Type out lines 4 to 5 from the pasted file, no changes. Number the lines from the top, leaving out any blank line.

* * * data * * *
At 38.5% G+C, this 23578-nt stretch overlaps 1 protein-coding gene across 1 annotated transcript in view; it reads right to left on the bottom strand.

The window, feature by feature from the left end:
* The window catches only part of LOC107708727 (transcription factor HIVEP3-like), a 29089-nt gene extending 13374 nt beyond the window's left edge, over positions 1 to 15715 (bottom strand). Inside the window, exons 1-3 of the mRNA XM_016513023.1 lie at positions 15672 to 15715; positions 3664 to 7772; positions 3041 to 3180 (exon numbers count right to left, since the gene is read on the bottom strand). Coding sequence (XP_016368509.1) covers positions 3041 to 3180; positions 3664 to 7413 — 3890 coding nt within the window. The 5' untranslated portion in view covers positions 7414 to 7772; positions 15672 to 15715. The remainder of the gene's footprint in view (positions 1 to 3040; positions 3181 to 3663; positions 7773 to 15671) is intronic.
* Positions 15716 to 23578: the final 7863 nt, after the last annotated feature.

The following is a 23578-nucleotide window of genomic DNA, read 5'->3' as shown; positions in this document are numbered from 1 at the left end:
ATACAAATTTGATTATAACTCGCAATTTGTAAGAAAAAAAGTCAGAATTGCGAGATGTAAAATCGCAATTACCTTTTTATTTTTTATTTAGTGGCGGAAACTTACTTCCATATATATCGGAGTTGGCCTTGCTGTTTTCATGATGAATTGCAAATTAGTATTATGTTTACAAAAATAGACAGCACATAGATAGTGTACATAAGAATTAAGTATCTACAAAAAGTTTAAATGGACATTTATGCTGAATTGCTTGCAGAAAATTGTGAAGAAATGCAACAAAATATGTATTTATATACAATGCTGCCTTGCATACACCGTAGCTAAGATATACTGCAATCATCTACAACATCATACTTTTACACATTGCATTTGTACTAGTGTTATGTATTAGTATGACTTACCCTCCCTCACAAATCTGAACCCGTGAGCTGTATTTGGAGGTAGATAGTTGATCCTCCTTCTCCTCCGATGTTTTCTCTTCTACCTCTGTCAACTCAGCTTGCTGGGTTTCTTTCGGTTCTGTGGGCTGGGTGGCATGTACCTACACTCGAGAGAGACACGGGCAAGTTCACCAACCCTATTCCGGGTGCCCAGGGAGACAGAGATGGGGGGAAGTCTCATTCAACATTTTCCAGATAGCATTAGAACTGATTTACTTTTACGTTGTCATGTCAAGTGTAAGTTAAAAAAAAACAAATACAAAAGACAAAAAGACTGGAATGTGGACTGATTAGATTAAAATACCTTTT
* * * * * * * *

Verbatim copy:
* Positions 15716 to 23578: the final 7863 nt, after the last annotated feature.

The following is a 23578-nucleotide window of genomic DNA, read 5'->3' as shown; positions in this document are numbered from 1 at the left end: